An Imaging Polarimetric CameraTechnology #ua10-034
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Summary: Researchers at the University of Arizona have developed the concept for a camera system that is able to perform polarimetric imaging with ease while simultaneously implementing instrumentation that reduces polarization artifacts. The system uses technology currently existing in handheld cameras to perform polarization imaging in a novel way that allows for quick image acquisition as well as rugged design. The camera is run with one-click operation and a rapid four-image sequence acquisition. This system has potential to be used in a myriad of applications ranging from medical imaging to military surveillance.
Background: Polarization is a characteristic of light that few cameras exploit, but that can be used to give additional characterization to objects in a scene. For example, it has been shown that polarization can be used to distinguish manmade objects in natural surroundings. Also, polarization has demonstrated utility in biomedical imaging where abnormal tissues may be more readily detected through the use of polarimetry. Notwithstanding the advantages given by polarimetry, implementation of polarimetric cameras has been difficult due to the mechanically high tolerances needed to provide good accuracy and reliability in such systems. Artifacts commonly appear in polarization images due to edge effects and image alignment. Therefore, effective instrumentation for polarimetric cameras needs to be developed to mitigate these effects.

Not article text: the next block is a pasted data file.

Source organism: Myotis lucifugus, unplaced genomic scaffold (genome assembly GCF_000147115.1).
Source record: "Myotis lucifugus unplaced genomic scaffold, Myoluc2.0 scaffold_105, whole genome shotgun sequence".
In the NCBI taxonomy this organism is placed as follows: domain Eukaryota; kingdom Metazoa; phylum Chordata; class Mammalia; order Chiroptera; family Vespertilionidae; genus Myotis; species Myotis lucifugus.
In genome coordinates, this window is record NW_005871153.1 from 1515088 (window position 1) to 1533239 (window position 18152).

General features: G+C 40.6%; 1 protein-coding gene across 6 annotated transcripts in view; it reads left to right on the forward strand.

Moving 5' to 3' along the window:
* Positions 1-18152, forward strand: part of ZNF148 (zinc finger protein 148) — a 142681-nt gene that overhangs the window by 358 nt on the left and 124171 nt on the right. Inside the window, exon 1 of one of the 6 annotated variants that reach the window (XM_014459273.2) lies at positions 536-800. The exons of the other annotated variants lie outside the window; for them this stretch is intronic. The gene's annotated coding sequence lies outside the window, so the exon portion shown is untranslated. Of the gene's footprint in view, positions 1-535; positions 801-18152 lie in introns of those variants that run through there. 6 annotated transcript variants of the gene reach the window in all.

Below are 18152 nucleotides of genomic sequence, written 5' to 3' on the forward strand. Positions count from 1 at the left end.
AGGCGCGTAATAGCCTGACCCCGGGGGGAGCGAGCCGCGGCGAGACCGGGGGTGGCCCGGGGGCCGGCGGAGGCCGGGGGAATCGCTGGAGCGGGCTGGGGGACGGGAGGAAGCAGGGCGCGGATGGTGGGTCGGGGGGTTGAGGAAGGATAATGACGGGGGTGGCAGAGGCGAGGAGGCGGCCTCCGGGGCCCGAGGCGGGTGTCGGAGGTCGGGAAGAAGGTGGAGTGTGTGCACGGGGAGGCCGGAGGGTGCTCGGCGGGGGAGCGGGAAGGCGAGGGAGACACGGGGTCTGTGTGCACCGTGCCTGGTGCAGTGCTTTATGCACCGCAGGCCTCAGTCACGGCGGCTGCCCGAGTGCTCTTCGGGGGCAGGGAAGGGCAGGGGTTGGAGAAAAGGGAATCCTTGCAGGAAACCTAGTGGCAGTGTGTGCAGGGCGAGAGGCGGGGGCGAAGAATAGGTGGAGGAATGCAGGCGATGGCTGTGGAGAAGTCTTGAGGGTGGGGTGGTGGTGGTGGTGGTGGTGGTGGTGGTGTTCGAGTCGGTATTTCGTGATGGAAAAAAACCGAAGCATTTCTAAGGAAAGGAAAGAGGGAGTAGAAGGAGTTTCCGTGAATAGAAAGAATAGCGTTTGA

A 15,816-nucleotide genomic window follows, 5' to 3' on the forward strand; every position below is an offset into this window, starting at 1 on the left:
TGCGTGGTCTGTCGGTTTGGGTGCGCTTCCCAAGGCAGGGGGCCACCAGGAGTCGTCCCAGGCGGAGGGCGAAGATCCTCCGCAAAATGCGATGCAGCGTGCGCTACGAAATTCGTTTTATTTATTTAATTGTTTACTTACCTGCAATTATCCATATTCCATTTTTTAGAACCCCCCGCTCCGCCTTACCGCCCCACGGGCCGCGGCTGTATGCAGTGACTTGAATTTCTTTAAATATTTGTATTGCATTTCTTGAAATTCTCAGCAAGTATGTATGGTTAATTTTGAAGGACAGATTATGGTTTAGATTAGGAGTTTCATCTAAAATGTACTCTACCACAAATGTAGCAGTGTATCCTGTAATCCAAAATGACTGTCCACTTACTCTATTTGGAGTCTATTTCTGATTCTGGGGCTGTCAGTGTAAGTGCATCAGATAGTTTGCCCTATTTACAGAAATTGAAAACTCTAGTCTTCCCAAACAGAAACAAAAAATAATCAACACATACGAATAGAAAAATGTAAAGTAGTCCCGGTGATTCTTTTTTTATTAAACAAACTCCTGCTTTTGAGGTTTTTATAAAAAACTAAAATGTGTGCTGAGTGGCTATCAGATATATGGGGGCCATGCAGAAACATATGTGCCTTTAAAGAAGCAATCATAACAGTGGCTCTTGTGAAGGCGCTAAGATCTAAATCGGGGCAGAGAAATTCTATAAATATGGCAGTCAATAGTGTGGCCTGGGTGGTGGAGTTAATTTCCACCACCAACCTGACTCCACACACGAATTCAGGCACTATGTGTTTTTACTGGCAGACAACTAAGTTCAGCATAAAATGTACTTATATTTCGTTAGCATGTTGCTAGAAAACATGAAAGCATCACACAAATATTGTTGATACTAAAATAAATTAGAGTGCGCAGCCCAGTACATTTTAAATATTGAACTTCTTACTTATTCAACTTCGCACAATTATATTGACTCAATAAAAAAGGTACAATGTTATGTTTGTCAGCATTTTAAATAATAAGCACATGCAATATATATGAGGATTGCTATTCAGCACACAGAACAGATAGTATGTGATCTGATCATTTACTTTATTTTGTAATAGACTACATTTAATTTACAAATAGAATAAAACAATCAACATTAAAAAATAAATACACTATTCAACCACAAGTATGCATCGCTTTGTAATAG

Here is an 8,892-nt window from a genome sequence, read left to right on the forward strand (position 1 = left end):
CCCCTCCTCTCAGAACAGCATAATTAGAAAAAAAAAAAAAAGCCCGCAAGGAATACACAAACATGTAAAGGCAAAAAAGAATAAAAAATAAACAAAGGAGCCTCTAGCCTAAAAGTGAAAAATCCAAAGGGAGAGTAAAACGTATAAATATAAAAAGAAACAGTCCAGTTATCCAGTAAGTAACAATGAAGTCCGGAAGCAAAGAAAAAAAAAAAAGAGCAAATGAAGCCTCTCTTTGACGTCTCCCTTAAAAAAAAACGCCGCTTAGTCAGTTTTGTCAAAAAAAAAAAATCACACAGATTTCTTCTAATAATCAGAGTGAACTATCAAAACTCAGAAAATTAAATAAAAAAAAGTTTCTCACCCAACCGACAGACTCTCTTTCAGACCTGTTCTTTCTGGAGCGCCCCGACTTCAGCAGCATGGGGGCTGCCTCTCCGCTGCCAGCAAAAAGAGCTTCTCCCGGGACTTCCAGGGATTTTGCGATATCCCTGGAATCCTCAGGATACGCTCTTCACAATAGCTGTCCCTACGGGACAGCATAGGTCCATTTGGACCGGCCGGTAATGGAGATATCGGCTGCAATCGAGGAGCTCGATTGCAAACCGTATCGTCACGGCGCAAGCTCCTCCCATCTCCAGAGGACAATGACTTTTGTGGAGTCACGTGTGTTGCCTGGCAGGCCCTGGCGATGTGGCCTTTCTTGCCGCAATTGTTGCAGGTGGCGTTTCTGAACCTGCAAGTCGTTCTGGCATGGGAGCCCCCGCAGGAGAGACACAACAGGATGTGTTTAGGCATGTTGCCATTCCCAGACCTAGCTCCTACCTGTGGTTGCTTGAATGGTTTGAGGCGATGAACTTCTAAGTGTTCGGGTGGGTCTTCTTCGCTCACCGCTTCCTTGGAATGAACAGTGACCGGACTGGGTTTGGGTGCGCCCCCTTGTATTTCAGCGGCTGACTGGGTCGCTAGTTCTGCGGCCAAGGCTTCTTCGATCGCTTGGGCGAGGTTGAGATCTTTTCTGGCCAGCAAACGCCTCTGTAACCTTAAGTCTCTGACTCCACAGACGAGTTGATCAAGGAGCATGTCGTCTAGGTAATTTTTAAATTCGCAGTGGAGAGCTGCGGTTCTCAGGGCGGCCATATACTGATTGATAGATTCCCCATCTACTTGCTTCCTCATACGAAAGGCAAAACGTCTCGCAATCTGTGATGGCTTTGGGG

Lead investigator: Russell Chipman
• Easily implemented in standard camera format
• Reduction of polarization artifacts
• Improves polarization imaging by exploiting existing technologies in a novel way
• Enhanced identification of abnormal tissue in medical imaging
• Object characterization in remote sensing (surface properties / target identification)
• Image enhancement or photography effects for standard camera systems
Status: Issued Patent No. 8,823,848
Contact information: Amy Phillips; firstname.lastname@example.org
Refer to case # UA10-034